Rogers: The truth is, business travel is expected to remain extremely low in the near term and not return to pre-pandemic levels until 2024. This presents a huge challenge as business travel is the largest source of hotel revenue. According to AHLA’s State of the Hotel Industry 2021 report, nearly half of consumers see vaccine distribution as key to travel, and we stand ready to help local, state, and federal officials to offer hotels as locations for efficient, timely distribution of the COVID-19 vaccine.

Please discuss the impact of prolonged use of Zoom-like technology as it relates to slowing down recovery for business travel. Will companies be less supportive of person-to-person meetings as a result of Zoom representing a less expensive alternative?
Rogers: The hotel industry has long been a champion of evolving technologies in order to continue to provide guests with the best possible product. But I would say that for a lot of people, this public health crisis has shown how valuable in-person meetings are, and while it may take some time to get back to “normal” levels, we believe the desire for those in-person meetings and events will still be there. In the meantime, hybrid and virtual meetings are a great option and align with the industry’s commitment to keeping guests safe.

Gallagher: Teleconferencing will have mixed effects as it represents a substitute for travel in some cases but a complement in others. Routine meetings and updates are able to be done over Zoom, but also help us to maintain contact with people we benefit from seeing face to face. If work-from-home becomes more entrenched, hotels are well-positioned to provide the venue for the personal interaction on a more flexible basis compared to conventional office space. Returns to business travel have been high, and businesses have been motivated to invest in travel for good reason—teleconferencing will not completely supersede the value of physical travel.

Why do you think the extended-stay properties have done fairly well in the last year?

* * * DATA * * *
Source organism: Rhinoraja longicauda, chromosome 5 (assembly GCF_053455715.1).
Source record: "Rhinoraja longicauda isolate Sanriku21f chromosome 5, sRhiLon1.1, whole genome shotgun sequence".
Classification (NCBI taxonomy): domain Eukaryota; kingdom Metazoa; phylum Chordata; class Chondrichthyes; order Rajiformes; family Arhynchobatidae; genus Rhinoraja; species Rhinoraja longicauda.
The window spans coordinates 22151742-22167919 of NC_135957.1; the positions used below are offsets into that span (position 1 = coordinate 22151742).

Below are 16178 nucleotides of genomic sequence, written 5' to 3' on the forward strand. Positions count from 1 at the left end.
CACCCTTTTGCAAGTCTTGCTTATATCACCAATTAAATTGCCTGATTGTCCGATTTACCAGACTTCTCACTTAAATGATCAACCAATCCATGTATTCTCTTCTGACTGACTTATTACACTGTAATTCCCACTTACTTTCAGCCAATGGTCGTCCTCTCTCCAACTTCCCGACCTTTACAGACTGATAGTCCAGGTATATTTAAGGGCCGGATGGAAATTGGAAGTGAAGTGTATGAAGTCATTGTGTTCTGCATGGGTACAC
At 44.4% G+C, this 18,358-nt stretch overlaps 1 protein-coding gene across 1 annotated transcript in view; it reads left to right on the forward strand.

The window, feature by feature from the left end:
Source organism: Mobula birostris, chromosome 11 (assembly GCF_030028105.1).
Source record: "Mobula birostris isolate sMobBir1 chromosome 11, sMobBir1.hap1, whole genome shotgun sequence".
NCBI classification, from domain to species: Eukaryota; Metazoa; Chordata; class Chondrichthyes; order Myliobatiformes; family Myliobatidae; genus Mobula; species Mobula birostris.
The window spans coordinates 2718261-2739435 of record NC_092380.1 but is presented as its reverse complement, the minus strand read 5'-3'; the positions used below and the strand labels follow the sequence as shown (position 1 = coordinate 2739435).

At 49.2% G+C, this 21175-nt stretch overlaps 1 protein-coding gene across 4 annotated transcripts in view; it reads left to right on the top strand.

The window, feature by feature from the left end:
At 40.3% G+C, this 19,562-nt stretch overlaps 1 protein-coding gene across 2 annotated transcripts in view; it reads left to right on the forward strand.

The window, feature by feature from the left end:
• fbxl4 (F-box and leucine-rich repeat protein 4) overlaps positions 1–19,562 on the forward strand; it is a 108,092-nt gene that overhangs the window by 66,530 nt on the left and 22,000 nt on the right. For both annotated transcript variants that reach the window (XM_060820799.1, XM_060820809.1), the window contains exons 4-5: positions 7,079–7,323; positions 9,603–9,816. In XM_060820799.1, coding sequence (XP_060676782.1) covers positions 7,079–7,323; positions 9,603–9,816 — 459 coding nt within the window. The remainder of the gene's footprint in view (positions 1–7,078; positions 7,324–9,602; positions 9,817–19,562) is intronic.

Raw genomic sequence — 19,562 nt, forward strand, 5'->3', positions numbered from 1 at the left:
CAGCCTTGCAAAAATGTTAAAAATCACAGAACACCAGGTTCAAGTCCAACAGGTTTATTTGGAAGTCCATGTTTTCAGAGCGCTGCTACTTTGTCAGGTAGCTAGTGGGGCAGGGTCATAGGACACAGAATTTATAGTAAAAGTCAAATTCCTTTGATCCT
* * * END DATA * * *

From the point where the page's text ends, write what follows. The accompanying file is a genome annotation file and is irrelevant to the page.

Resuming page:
Estis-Green: The only length of stay tier in which there was an uptick in 2020 was stays of 5+ days—that was in both extended-stay and traditional hotels. The shorter stays declined across the board in all chain scales and hotel types. There are a few likely reasons for this:
(1) the COVID-related business such as traveling nurses or national guard were project-based so were comprised of longer stay groups;
{2) one type of business that didn’t disappear during COVID was residential business since extended-stay properties normally have some base of short-term rental for temporary dislocations, relocations or for those who have to pay for housing weekly and can’t afford a mortgage; and
(3) those who could “work from home” could also work from any remote location so the business that used to be weekend stays on Friday/Saturday became longer weekends from Thursday-Sunday or even full weeks since the guest could take a few days off and work in the hotel the other days. To avoid interaction with others and for safety purposes, having a kitchen facility made this easier—extended-stay are the primary supply with the amenities to accommodate this need.

Rogers: The data over the past year has shown that drive-to and coastal destinations fared better than their urban and city-center counterparts. Extended-stay properties offered the perfect accommodation for road trippers and those seeking a quick getaway. According to STR, these properties, especially motels, have built-in social distancing, often with exterior corridors and stairs over elevators.

Gallagher: Extended-stay properties cater to temporary residences and compete to some extent with multi-family. Mobility has not been very high during the pandemic despite talk of flight to the suburbs, and extended-stay properties have seen smaller effects from social distancing measures because of that. There are also some medical and emergency workers that have been relocated during the pandemic, stimulating some demand for extended-stay.

Can you touch on why midscale and economy hotels/brands are leading the current recovery? Any brands in particular?
Estis-Green: The middle and lower-tier hotels (upscale, upper-midscale, midscale and economy) are leading the recovery because they rely least on large national corporate accounts and related group meetings. The U.S. hotel industry lost more than 50% of its revenue during COVID and much of it was for corporate and group business. Upper-tier hotels are 50%- 60% dependent on business travel and more of upper-tier supply is located in major markets where those travelers arrive by air. The larger corporate accounts that contribute transient and group business travel are also more likely to be guided by liability concerns that will create restrictions on employee travel related to “duty of care.”